Use Your Resources

    One of the hardest things to do when you are feeling overwhelmed is to reach out for help. This means going to your professor's office hours when you don't understand a concept in class. This means heading over to your wellness center and talking to a counselor about your stress. This means participating in campus activities or club events. This means seeking out workshops dedicated to making you a better student. Utilize the resources on your campus that are there to make your life easier!

    Study for Mastery

    Lastly, studying more efficiently can reduce the amount of time it feels like you’re spending on tasks. Don't spend 4 hours studying what could be learned in 20 min. One of the worst ways that you can study is simply by re-reading the material. Instead, try writing out your notes again or writing them in a different format; even better yet, explain your notes to a friend! Mastery of a subject comes when you can explain it to someone else. For math or science-heavy subjects, the only way to study is by practicing questions repeatedly, so get extra questions from your professor or online.

    Putting these tips into practice can be much harder than just reading about them. It is important to take small, incremental steps and make sure you aren’t overwhelming yourself all at once.

    Do you have a compelling story or student success tips you’d like to see published on the Pearson Students blog?  If you are a college student and interested in writing for us – click here to pitch your idea and get started! 

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  • Set Yourself Ahead by Taking Classes During Summer or Winter Break

    by McKinley Falkowski

    A young Black college professor stands in front of the classroom with his back to a green chalkboard. Several students seated in front of him are raising their hands.

    Let’s be honest, the idea of winter or summer break and schoolwork don’t go together. Summers are supposed to be for the beach, and winter for skiing. But there are numerous advantages to taking courses during the winter or summer break. Taking winter or summer classes can set you ahead and make life easier for you in the fall or spring semesters. I will explore four key reasons why taking winter or summer courses can be advantageous to you.

    1. Fewer classes during the fall or spring semester – Depending on your financial aid circumstances, taking a class or two during the break may help you rebalance how many classes you are taking in the fall or spring semester. This can mean that you don’t need to overload yourself during those semesters by trying to fill your schedule with as many classes as possible. Additionally, it can help you out by allowing you to focus on those harder classes you signed up for. For example, if you know you need to take organic chemistry and calculus, why take those in the same semester when you can take the classes in a longer period you so can have ample time to devote to those two difficult classes.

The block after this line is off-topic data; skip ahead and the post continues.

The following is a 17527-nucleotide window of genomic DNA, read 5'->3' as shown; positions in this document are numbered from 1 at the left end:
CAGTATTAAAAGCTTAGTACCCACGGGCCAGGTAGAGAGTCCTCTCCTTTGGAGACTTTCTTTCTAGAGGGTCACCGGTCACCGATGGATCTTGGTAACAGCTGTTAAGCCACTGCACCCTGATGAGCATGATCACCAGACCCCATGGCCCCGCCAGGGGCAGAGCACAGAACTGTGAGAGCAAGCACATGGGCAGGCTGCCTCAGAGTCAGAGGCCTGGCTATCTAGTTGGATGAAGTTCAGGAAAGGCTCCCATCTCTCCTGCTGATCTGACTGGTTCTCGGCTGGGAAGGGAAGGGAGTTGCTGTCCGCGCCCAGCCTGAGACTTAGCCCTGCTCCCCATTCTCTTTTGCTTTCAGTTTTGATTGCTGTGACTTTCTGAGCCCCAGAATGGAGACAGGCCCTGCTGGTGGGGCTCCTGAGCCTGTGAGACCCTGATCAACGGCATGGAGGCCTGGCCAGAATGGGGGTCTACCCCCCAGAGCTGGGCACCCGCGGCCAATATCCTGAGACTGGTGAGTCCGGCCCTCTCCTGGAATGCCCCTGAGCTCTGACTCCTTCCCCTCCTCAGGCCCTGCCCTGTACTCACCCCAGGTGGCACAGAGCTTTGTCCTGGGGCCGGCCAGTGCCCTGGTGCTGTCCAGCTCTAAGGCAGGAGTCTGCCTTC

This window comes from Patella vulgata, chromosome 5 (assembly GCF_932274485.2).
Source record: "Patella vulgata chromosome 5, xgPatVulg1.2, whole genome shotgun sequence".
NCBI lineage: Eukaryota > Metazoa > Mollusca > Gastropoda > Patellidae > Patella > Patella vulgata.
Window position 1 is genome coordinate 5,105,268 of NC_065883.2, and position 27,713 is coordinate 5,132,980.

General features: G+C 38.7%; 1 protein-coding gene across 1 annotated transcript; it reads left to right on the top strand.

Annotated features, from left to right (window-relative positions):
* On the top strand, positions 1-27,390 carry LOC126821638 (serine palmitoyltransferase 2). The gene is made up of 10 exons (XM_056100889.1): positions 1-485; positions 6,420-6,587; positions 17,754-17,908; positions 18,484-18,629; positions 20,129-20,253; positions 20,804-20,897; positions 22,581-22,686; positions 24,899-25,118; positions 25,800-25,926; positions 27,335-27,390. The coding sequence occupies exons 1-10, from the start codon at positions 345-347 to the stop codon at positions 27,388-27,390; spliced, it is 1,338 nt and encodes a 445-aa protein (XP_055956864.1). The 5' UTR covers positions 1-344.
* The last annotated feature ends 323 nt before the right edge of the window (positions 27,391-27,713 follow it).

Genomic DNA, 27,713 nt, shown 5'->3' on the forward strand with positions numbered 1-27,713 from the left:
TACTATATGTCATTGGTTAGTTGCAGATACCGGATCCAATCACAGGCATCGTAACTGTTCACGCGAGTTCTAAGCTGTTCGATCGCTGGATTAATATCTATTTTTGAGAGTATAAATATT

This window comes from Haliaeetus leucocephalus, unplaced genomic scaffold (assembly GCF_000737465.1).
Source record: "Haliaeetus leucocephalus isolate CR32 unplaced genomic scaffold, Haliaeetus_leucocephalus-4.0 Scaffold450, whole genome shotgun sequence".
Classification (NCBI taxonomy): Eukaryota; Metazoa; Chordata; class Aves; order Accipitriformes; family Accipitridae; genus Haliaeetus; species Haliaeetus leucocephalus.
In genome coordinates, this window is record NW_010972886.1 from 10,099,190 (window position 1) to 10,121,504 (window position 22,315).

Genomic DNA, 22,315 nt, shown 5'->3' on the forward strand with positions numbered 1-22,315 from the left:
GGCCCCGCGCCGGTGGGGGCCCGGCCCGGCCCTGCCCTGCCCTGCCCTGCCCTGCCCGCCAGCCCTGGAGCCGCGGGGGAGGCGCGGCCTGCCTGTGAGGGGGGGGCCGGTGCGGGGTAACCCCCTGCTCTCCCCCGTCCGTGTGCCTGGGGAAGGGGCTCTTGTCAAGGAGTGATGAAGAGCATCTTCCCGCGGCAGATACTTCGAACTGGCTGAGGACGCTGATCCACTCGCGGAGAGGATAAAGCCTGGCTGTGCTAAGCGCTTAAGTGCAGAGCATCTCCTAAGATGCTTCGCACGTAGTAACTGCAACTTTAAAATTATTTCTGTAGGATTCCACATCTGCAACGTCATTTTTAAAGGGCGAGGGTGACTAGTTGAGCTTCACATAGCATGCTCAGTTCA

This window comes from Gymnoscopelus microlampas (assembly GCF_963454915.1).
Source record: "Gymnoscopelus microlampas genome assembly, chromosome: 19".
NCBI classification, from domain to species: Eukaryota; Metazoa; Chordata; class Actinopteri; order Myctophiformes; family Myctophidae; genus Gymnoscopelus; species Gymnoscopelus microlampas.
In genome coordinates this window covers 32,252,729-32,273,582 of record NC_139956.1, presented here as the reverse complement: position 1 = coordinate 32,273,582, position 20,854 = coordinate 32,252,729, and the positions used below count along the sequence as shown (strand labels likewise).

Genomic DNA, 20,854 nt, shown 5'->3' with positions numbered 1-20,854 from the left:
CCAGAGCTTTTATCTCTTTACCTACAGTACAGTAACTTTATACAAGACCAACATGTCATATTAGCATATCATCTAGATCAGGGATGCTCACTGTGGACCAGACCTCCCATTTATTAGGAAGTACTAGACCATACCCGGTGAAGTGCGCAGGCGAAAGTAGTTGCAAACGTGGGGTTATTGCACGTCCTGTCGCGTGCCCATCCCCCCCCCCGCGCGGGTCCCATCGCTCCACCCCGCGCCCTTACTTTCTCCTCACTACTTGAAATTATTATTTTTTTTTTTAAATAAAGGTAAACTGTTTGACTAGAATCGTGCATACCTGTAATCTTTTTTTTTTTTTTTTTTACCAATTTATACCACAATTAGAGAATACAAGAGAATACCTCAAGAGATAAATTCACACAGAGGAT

2. Knock out a prerequisite course or two and get into the upper-level classes – Taking a winter or summer course will allow you to get into those upper-level classes much faster as usually they offer prerequisite courses during these semesters. Getting into the upper-level classes sooner may be advantageous because it may open up opportunities to internships and future research with professors as they look for students who have taken certain courses and have ample time left during their university studies. Perhaps one of the greatest aspects of winter or summer classes is that they often do not take place in a packed lecture hall! This provides a greater opportunity to develop a rapport with a professor or TA.
    3. Keep your mind in the academic groove – I have often found it difficult to transition back into the “academic groove” during the first couple weeks of the fall or spring semester when I had not taken a winter or summer course. Up until that first exam, I wouldn’t devote the necessary time needed to fully grasp material and would in some cases fall behind for the remainder of the semester as I didn’t have complete understanding of material. Taking a winter or summer course has allowed my mind to remain in that groove and I also found it easier to concentrate, and devote the necessary time needed for material during the entirety of fall and spring semesters.
    4. You can still do all the activities you want to do with good time management – With good time management, all the skiing and beach trips are still possible even when you have academic commitments. Unless its an online course, you won’t be able to go away for a weeklong vacation, but it is still possible to do so many thrilling and relaxing activities. My tips for having good time management are to use a calendar, designate time each week to focus on each course, and write down all your assignment due dates together so you see what is coming up.

    Winter and summer classes sound like the worst-case scenario for a break. But they can be worth it and set you ahead for future success!

    Do you have a compelling story or student success tips you’d like to see published on the Pearson Students blog?  If you are a college student and interested in writing for us – click here to pitch your idea and get started! 

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  • Take a Break and Get Outside

    by Carl Conley

    A panoramic view of a large brown, hilly area for 4-wheeling at sunset.

    Nearing the end of the semester, students will be faced with the most difficult time of year... finals. Final exams are what most students dread every year right before leaving for break. Studying for hours can be exhausting and take a toll on students’ physical and mental health. Here are three activities that have helped me stay focused and determined while studying for those big exams.